A long history of scientific exploration vessels

From the 15th to the 18th century the merchant navy dominated the seas. The voyages were made for commercial purposes, the great explorers set off in search of new lands in the hope of finding all kinds of wealth, gold, spices, slaves, etc…
This was the time of Marco Polo, Christopher Columbus and the East India Company …
It is only at the end of the 18th century that explorers were born in the service of science. Thus, in the footsteps of James Cook, several exploratory missions for scientific purposes began to be set up.
 Rather than gold or spices for which they were intendedthese missions provided increasingly astronomical observations and detailed maps, as well as new specimens of marine biodiversity observations.

The Astrolabe of Jean-François De La Pérouse
In 1785, King Louis XVI, captivated by James Cook’s English explorations in the South Pacific Ocean, decided to send an expedition with a purely scientific purpose for the first time. So Jean-François de La Pérouse set off on board two frigates: the Compass and the Astrolabe. The mission of the Astrolabe: to explore the Pacific Ocean to clarify and expand Cook’s work. During this very first distant expedition, La Pérouse will make many discoveries: cartography of the Polynesian islands, discovery of the Fiji islands, many astronomical and biological observations.
Unfortunately, both ships disappeared in the Solomon Islands in 1788. This shipwreck will be the subject of many researches in order to find the scientific treasures discovered by La Pérouse.

The Astrolabe of Dumont D’Urville
Dumont d’Urville led several scientific expeditions around the world. In 1826 he set off on a journey in the footsteps of La Pérouse, in order to find the traces of her shipwreck. On this occasion, his frigate “La Coquille” was renamed, becoming “L’Astrolabe”, as a tribute to La Pérouse and his first scientific expedition in the Pacific. This voyage brought many scientific treasures in astronomy, biology, ethnology and marine cartography.
Dumont d’Urville also led an expedition aboard the Astrolabe in 1837 to Antarctica. This expedition made it possible to define and refine the maps of Antarctica and the islands of the southern Indian Ocean and to discover the Adélie land.
Today in the Adélie Land, the Dumont d’Urville research base is a permanent home for researchers and technicians, and is one of the main research centres in Antarctica.

The IPEV Astrolabe
Even today, a ship of exploration still bears the name Astrolabe. As a tribute to Dumont d’Urville’s explorations in the southern Indian Ocean and the South Pole, the exploration ship of the French Polar Institute (Institut Paul Émile Victor) is called L’Astrolabe.
It is the vessel that continues to serve the Dumont d’Urville research station, and its missions are carried out in Antarctica and the islands of the southern Indian Ocean.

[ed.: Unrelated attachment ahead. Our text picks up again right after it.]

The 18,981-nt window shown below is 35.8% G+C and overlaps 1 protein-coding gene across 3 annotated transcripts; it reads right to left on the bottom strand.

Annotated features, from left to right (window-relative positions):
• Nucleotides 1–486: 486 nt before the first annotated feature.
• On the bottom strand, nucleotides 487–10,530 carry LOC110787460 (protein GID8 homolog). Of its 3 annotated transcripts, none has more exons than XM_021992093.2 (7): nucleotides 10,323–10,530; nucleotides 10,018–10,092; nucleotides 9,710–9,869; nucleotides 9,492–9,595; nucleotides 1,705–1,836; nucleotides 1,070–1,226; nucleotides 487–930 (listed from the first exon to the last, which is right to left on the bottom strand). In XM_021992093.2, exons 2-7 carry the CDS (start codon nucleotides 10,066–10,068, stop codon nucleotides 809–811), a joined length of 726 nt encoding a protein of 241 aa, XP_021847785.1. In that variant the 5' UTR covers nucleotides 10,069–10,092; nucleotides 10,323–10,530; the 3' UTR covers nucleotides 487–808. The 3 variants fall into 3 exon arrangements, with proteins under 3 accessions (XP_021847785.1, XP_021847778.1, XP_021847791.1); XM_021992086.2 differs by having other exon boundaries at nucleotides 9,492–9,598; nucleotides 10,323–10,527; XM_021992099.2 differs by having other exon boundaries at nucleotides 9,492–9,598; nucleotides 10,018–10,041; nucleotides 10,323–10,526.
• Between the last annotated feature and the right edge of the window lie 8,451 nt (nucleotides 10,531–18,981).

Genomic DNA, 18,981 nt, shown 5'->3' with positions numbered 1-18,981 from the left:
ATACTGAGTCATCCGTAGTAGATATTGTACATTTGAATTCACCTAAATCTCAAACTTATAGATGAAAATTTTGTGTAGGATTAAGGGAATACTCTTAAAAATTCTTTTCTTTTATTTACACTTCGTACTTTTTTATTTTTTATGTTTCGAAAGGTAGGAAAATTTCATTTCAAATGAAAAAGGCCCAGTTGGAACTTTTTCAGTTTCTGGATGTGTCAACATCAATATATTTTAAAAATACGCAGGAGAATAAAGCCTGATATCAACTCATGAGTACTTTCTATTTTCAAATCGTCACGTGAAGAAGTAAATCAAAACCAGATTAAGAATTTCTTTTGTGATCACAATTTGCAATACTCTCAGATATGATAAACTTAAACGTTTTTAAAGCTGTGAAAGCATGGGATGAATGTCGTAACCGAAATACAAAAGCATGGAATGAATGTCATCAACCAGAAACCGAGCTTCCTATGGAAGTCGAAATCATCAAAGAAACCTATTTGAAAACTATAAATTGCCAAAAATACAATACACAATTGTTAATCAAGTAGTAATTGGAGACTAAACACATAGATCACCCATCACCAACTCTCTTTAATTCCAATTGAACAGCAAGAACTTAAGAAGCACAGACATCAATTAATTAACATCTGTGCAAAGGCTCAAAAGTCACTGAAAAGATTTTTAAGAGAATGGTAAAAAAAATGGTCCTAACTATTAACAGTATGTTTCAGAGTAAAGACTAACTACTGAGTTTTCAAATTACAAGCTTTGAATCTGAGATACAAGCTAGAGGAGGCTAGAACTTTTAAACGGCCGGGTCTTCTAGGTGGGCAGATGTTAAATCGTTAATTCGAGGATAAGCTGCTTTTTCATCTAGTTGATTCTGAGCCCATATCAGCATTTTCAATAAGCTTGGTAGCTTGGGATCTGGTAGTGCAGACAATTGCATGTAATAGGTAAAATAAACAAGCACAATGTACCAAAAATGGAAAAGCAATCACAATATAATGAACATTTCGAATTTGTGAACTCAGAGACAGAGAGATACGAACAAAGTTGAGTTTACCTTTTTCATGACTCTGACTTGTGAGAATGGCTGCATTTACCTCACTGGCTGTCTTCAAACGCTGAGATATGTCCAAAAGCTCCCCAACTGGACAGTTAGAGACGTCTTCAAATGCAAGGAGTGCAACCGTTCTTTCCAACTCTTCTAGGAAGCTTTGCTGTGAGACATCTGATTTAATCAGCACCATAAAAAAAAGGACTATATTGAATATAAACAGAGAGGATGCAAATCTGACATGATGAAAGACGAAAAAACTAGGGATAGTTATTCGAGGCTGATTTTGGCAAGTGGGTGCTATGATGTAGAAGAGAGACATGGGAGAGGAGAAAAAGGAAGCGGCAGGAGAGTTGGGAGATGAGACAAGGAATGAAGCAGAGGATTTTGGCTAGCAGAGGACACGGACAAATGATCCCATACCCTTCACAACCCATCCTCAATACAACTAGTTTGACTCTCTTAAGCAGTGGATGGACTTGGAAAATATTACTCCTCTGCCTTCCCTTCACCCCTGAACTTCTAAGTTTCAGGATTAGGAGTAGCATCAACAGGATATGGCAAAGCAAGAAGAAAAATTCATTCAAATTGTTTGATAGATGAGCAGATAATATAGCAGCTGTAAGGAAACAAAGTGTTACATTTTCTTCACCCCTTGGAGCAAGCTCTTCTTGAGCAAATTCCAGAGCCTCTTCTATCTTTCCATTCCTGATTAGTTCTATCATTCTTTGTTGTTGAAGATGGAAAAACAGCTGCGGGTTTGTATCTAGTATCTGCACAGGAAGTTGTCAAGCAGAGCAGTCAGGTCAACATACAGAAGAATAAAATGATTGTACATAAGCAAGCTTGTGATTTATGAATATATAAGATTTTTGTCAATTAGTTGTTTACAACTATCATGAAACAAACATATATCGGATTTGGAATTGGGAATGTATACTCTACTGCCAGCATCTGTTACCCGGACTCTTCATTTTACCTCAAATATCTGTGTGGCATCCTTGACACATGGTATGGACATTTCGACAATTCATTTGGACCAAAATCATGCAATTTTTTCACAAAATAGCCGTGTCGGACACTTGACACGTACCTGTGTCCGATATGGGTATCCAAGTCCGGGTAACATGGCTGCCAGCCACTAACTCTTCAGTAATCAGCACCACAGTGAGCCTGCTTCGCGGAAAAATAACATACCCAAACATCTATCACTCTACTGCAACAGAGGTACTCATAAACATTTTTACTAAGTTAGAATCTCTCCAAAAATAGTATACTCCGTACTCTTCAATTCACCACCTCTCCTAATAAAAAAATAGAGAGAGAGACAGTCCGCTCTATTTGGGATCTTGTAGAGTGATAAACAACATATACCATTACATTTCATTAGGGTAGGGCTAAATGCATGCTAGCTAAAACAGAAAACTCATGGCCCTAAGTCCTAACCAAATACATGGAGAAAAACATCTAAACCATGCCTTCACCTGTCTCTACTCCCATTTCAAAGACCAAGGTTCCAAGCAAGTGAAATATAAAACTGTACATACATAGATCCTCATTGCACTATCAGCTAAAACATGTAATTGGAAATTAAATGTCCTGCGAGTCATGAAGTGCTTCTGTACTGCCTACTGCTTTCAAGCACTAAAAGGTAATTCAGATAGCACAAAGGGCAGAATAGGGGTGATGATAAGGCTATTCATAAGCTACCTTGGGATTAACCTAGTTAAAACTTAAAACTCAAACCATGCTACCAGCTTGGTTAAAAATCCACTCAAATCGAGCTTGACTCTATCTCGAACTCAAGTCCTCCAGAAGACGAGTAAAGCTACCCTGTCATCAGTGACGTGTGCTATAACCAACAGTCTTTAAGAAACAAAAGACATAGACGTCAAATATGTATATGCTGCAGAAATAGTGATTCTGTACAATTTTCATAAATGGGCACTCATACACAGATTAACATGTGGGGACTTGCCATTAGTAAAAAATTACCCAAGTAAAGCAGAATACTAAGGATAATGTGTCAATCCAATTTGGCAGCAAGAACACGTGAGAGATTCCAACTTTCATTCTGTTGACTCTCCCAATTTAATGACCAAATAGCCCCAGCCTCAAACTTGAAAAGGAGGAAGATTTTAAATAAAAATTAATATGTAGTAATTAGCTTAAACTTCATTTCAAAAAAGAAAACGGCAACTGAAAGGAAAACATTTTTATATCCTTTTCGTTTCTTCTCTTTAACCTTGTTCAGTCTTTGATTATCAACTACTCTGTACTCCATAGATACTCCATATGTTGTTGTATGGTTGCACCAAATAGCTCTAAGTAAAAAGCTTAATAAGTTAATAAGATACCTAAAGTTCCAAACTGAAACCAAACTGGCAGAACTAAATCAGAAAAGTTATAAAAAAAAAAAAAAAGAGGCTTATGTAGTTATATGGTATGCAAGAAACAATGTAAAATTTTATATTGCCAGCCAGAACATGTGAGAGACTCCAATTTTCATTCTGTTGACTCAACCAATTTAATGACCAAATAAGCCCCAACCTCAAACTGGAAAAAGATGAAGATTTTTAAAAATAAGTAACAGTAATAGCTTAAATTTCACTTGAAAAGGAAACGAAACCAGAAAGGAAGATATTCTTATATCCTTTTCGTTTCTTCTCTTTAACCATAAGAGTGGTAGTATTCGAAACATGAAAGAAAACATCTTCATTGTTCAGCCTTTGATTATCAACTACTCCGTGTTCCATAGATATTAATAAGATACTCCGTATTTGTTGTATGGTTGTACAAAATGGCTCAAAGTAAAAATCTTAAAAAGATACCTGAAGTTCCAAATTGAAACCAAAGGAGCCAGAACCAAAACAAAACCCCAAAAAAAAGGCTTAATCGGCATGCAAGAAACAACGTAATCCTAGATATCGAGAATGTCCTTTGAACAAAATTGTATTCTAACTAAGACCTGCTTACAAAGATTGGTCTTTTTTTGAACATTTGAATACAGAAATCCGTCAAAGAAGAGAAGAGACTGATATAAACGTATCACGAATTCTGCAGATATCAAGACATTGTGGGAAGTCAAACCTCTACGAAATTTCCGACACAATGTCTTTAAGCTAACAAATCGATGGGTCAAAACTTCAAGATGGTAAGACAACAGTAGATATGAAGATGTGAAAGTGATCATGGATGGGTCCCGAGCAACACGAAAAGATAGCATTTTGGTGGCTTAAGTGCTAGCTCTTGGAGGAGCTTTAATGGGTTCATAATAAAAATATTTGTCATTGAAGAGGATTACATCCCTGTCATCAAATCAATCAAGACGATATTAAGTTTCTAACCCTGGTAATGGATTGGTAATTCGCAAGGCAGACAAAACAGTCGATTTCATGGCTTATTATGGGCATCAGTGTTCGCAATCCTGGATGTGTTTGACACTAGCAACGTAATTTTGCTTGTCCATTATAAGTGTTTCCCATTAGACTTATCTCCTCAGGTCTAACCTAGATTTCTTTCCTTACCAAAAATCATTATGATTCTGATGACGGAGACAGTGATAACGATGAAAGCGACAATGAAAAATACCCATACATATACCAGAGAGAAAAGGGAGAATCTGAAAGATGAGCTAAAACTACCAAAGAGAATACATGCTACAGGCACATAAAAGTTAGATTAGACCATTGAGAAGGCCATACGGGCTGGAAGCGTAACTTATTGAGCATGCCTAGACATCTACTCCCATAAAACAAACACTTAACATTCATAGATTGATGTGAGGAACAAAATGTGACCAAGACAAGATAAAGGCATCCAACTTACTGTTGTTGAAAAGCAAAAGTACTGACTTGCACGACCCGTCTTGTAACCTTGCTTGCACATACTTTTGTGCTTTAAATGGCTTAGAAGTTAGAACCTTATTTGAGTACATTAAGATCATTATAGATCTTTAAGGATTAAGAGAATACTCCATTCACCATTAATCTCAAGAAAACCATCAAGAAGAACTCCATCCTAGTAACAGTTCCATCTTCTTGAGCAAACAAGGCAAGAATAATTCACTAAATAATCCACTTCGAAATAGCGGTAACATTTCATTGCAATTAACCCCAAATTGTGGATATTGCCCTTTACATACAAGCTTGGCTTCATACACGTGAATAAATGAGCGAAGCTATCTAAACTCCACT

A tool between sky and sea

To determine your position at sea, you need several landmarks. These markers, fixed on the coast, allow you to locate yourself precisely on a map. But in the middle of the ocean, without any visible landmarks, it’s more difficult! So the only permanent landmarks are in the sky. The Sun, the Moon and the stars are all landmarks that have enabled great navigators to cross the oceans and return. This is how a very strong link between the sky and sailors was created, giving rise to the indispensable science of navigation. This science has been supplemented by instruments enabling ever more precise navigation.

The nautical astrolabe
Before the invention of GPS, and even today, great navigation was carried out thanks to the stars. The navigator had to measure the height of well-known stars, such as the Sun or certain stars, in relation to the horizon in order to locate himself on the globe.
Thus, instruments for measuring the height of celestial objects quickly developed. The first of these was the nautical astrolabe. It is a giant protractor with a sighting device.  Invented in -150 BC, it was used until the 18th century by sailors. Then it was replaced by the sextant, a more precise measuring instrument.
Its use is simple: with the 2 holes on the mobile rod, one aims at the star to be observed. One then reads on the graduations on the edge of the disc to know the height of the star. It is this height which will allow us to determine the position of the ship. For example, the height of the North Star in relation to the horizon gives the observer’s latitude position directly.

The terrestrial astrolabe
On land, this instrument has become more complex to become a real and improved sky chart. The astrolabe shows the position of several stars, making it possible, among other things, to predict their passage and determine the exact time in relation to the stars.